Emma Johanna Puranen
As Le Guin famously put it, “science fiction is not predictive; it is descriptive”. Science fiction reflects what its writers see in the world around them—often from current scientific discoveries—and it sparks ideas for scientists. Scientists and SF writers endlessly inspire each other in a classic chicken-or-egg scenario. But little research has been done on how exactly this inspiration happens — on the dialogues and interactions between these two often-overlapping groups. Given SF’s reputation for applied speculation and future thinking, these dialogues are key to any studies of the same. I address this gap through analysing qualitative data on the experiences of scientist and writer participants in an SF anthology project which included significant interdisciplinary encounters.
Around Distant Suns: Nine Stories Inspired by Research from the St Andrews Centre for Exoplanet Science (2021) is my recently-published SF anthology, containing five short stories, two radio play scripts, and two poems. Each contribution was created by a pair of one scientist and one writer, and has a basis in the scientist’s research. The St Andrews Centre for Exoplanet Science produces research addressing questions about the origin of life, planet formation and atmospheric evolution, planet characterisation, which environments might be suitable for extra-terrestrial life, and more – questions that form some of the core themes of SF. Scientists and writers met virtually at least three times as a team in the process of creating their stories, and filled out detailed questionnaire responses after each meeting. My goal was to investigate how scientists and SF writers work together in creating science fiction stories, with a particular focus on the processes of deciding when to stay realistic, when to be plausible, and when to make things up.
I present results from qualitative analysis of the questionnaires, which asked about communication successes and failures, challenges encountered and solved, and when and how story decisions were made and inspired. These results point to a significant role for SF in science communication efforts – a role which introduces concepts and piques curiosity, but, in keeping with Suvin’s idea of estranging the worldviews of the readers (1979), also leaves room for the fantastic and the unknown.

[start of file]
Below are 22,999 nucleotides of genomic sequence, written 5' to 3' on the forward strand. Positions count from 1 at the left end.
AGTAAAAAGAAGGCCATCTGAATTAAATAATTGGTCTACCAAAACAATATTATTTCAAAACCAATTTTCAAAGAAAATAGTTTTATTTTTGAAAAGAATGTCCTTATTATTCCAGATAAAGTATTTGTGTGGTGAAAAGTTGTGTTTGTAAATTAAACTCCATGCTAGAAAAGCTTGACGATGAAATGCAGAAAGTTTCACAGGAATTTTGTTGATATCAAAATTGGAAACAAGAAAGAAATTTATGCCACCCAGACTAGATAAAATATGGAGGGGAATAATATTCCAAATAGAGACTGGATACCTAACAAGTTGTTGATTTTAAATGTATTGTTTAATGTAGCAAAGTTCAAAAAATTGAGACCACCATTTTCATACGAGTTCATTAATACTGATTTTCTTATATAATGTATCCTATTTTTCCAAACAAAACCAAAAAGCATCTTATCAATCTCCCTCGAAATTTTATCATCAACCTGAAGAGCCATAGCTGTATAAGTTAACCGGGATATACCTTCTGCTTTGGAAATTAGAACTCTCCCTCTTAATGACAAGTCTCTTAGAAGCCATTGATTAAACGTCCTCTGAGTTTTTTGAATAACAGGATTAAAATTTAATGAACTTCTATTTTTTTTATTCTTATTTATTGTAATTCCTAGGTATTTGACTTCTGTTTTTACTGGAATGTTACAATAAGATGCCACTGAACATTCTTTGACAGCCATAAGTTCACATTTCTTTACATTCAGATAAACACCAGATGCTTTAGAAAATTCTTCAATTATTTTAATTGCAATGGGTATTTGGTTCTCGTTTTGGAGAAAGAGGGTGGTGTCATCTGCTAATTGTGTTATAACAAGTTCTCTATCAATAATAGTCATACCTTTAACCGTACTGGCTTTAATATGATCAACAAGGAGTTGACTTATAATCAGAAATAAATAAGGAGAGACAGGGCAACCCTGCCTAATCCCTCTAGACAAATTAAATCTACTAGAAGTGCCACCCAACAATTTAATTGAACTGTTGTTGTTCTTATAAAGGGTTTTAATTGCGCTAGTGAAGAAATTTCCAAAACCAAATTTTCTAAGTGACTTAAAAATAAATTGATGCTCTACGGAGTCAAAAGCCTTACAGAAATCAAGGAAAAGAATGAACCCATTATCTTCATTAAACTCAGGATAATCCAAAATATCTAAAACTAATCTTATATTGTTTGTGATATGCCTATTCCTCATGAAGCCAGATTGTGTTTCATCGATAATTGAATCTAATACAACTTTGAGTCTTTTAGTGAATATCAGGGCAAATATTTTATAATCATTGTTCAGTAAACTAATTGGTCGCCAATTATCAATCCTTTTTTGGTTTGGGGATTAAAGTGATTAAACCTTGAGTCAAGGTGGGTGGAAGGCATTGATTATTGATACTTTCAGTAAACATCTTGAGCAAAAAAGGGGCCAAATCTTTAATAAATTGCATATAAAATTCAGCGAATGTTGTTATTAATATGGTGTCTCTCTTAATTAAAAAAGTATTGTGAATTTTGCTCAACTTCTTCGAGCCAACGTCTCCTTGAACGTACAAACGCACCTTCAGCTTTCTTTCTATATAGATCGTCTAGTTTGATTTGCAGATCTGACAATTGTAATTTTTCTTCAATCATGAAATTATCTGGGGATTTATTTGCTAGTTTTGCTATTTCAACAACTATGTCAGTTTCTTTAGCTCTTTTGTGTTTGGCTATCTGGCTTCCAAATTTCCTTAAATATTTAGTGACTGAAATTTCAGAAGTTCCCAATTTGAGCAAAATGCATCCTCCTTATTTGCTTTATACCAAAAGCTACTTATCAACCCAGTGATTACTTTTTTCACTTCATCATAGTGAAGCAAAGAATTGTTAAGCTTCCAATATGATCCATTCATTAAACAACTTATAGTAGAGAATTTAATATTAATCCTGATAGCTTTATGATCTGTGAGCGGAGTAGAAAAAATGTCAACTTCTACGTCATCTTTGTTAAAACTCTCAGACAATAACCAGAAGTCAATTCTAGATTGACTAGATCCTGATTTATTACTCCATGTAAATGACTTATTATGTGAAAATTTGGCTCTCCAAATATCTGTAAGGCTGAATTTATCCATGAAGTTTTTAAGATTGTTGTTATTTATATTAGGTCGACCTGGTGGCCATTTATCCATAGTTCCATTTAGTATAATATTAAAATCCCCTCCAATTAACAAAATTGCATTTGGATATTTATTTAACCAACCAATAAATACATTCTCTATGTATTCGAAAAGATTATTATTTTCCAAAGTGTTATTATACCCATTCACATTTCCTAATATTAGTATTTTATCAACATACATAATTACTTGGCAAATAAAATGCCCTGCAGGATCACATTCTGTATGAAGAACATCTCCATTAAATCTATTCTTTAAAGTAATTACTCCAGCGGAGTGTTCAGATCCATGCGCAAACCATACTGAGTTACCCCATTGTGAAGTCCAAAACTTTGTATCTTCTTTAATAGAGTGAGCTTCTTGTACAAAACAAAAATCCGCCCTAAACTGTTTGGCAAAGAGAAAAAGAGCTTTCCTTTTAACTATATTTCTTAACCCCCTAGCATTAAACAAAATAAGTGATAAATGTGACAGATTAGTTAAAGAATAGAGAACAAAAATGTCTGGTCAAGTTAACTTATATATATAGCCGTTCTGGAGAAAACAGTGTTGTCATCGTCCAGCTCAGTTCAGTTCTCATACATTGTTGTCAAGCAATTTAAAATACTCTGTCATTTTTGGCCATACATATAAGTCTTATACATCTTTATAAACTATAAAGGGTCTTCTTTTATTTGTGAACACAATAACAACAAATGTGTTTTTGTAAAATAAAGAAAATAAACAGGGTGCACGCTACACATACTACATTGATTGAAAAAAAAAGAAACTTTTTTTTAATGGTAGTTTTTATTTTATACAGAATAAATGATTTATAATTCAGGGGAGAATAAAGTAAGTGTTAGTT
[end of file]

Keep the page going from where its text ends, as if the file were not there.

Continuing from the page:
The genre of science fiction has a unique relationship with empiricism in its worldbuilding. This relationship is highlighted by theorist Darko Suvin’s definition of the genre, that SF relies on “estrangement and cognition” and features an “imaginative framework alternative to the author’s empirical environment” (1979, pp. 7-8). In other words, this means that SF features at least one significant change (estrangement) from reality, which is presented cognitively in a way that distinguishes it from fantasy – SF works must account for their worlds rationally within the text. Carl Freedman revises Suvin’s definition to include not cognition per se, but the “cognition effect”, that is, the attitude of the text towards the estrangements being performed must have a cognitive effect on the reader (2000, p. 18). In the worldbuilding of the text, the estrangements are treated as science (whether or not they are consistent with real-world science), rather than being left to magic and mystery. Put differently, the science need not be accurate, but the effect of it being accurate must be there – the cognition effect leaves room for some very ‘soft’ (scientifically inaccurate or implausible) science fiction.
I argue that this aspect of SF, the cognition effect, leads to a distinctive relationship between science and SF writers that is not found in other genres, as well as to the genre’s reputation for being at the forefront of scientific discovery. Sources of scientific inspiration and the degree of superficiality or robustness of the fictional science is as varied as the genre itself. Many scientists write science fiction – Isaac Asimov and E.E. Smith for example – and many SF authors are avid supporters of science programmes and science communication (Stepney, “Real Science”). Creators of SF literature and film and television often refer to science consultants for accuracy, and workshops like the NASA-funded Launchpad, which aimed to teach writers about science for their books, are not uncommon – the Hugo-award winning author N.K. Jemisin was inspired to write the Broken Earth trilogy at a Launchpad workshop (Khatchadourian, “N.K. Jemisin’s Dream Worlds”). Acknowledgements sections of SF novels are often filled with references to e-mail exchanges and similar with science consultants. Physicist Kip Thorne famously made real scientific advances in determining the optical-wavelength appearance of a black hole for the movie Interstellar (James, von Tunzelmann, and Franklin et al 486). However, unless the writer themself is also the science consultant, science consultants rarely play an equal role in story creation. As physicist Sean Carroll, science consultant on several Marvel movies, describes “You talk to the screenwriter or director or producer—whoever asked for your help—and you chat for a couple hours, and you do your best to give them advice, and then you never hear from them again” (“Being a Hollywood Science Consultant”).